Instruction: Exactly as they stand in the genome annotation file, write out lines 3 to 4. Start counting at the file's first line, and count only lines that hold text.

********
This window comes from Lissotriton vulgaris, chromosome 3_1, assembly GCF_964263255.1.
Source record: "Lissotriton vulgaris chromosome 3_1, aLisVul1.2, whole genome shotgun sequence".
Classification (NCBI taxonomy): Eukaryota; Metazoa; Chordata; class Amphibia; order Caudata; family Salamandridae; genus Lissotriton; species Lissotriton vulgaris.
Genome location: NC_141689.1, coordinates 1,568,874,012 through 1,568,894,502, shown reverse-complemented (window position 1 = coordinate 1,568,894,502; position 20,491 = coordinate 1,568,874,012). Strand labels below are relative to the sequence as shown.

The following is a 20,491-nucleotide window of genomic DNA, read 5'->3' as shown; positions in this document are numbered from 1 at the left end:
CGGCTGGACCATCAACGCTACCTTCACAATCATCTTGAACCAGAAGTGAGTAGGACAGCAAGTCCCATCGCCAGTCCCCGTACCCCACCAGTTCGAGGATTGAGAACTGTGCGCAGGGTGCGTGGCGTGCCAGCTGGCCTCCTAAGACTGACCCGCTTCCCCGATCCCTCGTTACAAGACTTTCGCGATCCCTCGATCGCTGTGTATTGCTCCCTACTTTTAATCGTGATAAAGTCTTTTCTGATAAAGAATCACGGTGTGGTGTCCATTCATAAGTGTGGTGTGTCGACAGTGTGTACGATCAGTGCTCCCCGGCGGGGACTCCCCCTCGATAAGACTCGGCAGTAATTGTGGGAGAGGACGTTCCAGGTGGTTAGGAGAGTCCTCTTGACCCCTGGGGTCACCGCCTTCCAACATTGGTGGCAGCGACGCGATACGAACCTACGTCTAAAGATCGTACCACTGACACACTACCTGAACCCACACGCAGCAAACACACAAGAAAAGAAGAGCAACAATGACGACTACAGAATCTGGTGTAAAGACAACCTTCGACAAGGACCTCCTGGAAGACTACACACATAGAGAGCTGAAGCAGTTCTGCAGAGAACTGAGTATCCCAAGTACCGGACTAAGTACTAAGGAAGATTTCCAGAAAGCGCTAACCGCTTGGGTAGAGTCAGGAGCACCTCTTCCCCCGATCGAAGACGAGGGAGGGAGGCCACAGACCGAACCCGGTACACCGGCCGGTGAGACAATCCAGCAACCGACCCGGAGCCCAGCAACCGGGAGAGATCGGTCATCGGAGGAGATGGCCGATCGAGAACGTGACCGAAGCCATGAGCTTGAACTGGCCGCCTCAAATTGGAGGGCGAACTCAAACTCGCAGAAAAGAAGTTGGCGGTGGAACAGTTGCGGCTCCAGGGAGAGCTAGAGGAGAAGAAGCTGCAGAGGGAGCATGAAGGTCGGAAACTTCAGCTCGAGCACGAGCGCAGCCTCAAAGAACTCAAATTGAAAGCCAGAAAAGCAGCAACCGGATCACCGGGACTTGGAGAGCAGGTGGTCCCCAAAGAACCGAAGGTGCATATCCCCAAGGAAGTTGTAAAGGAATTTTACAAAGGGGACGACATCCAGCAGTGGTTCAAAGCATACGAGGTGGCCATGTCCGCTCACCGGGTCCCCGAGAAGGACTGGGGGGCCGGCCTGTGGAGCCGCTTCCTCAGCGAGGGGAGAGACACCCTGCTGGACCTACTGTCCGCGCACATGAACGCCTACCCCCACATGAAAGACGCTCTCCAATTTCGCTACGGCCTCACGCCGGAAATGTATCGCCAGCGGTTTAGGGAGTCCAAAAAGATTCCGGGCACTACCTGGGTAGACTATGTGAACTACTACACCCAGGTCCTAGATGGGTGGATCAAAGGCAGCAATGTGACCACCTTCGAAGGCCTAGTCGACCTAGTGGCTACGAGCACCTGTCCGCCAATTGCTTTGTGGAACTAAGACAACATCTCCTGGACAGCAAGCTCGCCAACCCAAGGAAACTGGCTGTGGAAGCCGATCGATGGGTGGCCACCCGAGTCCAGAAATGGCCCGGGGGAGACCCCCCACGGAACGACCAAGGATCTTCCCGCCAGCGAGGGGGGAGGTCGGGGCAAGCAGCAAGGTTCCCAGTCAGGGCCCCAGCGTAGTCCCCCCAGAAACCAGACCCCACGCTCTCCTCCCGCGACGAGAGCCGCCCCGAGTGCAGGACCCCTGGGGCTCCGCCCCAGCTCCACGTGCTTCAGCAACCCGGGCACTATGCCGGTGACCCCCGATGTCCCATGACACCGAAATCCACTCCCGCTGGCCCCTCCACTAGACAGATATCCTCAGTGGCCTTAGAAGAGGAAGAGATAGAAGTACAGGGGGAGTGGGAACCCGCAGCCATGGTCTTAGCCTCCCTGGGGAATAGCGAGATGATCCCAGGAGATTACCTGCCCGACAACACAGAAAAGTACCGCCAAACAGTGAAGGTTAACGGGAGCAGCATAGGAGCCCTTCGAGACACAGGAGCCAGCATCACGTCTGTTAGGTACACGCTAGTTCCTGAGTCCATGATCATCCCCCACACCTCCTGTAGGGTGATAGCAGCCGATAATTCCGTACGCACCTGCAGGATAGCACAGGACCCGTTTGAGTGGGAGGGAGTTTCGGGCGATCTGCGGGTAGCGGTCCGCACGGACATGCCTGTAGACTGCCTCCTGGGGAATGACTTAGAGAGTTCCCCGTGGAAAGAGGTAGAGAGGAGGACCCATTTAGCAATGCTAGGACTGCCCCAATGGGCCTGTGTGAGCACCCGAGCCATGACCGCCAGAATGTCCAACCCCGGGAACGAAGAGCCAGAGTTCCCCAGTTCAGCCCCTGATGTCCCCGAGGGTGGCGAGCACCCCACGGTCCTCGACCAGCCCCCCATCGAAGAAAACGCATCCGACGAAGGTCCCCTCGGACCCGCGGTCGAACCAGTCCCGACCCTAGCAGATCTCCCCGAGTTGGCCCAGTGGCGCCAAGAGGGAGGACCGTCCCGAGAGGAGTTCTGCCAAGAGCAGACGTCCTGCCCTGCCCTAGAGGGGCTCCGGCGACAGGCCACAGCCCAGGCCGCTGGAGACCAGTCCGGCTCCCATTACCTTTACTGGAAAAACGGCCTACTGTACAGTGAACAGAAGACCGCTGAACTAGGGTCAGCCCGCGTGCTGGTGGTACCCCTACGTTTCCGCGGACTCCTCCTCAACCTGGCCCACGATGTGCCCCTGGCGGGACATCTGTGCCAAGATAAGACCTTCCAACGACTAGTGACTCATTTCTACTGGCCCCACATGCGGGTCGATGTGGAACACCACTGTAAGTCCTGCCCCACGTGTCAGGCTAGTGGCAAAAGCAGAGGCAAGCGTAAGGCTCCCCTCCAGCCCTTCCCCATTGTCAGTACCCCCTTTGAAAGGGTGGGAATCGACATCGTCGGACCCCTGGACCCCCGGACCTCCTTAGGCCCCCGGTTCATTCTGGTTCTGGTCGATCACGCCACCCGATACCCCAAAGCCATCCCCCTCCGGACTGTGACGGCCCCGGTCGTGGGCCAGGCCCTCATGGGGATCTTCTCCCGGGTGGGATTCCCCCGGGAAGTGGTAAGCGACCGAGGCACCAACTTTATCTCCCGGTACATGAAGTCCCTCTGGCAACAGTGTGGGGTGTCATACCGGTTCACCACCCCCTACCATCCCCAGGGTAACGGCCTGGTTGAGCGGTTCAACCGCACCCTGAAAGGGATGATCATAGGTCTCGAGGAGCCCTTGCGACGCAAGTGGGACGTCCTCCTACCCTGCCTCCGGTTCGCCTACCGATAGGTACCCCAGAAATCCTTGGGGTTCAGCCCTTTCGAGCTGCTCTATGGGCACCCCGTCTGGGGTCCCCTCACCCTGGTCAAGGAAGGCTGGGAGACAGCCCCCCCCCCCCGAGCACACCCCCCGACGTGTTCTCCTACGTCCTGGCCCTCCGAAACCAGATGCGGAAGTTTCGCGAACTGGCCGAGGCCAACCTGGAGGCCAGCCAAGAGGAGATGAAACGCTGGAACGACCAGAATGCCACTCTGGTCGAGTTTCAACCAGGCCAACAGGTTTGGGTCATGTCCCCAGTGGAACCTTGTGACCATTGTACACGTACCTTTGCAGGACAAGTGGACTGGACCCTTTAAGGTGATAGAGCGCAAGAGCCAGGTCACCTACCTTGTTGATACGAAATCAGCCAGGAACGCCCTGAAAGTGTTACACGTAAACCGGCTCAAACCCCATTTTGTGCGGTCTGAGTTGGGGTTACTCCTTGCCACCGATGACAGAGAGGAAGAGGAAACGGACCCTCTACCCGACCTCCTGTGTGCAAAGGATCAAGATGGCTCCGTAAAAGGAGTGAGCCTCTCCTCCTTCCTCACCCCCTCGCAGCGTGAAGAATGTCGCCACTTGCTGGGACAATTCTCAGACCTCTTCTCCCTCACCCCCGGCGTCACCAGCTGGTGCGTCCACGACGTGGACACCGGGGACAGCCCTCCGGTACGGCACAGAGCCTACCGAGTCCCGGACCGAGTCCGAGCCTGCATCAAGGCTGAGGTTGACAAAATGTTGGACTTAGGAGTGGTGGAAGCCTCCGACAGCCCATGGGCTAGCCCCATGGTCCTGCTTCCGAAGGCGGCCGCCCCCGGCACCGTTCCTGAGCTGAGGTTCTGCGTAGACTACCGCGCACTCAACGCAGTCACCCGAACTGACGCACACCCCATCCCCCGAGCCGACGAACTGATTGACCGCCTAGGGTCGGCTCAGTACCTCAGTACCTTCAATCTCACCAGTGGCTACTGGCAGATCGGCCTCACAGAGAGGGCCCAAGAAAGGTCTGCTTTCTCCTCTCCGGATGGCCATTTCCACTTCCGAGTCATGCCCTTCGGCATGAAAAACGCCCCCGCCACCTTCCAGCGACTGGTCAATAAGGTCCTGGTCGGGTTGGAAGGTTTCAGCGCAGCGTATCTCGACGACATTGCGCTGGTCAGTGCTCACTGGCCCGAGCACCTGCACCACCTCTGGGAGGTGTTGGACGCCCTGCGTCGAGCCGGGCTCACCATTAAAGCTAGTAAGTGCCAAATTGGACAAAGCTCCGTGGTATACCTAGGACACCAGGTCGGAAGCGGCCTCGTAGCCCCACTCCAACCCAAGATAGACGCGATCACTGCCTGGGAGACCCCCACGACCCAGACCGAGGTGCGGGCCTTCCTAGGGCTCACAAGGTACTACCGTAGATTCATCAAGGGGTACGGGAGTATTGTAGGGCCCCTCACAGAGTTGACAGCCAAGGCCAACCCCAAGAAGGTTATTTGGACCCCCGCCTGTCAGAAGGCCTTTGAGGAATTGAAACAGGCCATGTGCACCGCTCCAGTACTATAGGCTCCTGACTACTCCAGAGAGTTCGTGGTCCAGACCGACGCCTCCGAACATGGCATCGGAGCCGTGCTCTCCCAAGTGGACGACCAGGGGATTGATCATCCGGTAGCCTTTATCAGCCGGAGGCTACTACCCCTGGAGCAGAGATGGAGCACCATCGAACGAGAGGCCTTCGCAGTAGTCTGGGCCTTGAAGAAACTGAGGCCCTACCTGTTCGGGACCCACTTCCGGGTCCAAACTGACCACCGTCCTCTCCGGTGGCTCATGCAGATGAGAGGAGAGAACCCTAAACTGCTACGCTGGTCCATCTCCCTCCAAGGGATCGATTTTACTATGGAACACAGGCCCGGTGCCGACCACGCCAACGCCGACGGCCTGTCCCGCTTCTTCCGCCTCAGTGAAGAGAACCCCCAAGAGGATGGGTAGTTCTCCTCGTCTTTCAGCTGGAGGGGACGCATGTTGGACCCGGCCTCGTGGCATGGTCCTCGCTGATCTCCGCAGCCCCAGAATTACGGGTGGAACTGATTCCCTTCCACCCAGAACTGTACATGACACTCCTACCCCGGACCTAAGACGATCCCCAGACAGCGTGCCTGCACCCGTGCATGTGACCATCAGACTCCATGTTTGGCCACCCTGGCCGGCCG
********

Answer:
Classification (NCBI taxonomy): Eukaryota; Metazoa; Chordata; class Amphibia; order Caudata; family Salamandridae; genus Lissotriton; species Lissotriton vulgaris.
Genome location: NC_141689.1, coordinates 1,568,874,012 through 1,568,894,502, shown reverse-complemented (window position 1 = coordinate 1,568,894,502; position 20,491 = coordinate 1,568,874,012). Strand labels below are relative to the sequence as shown.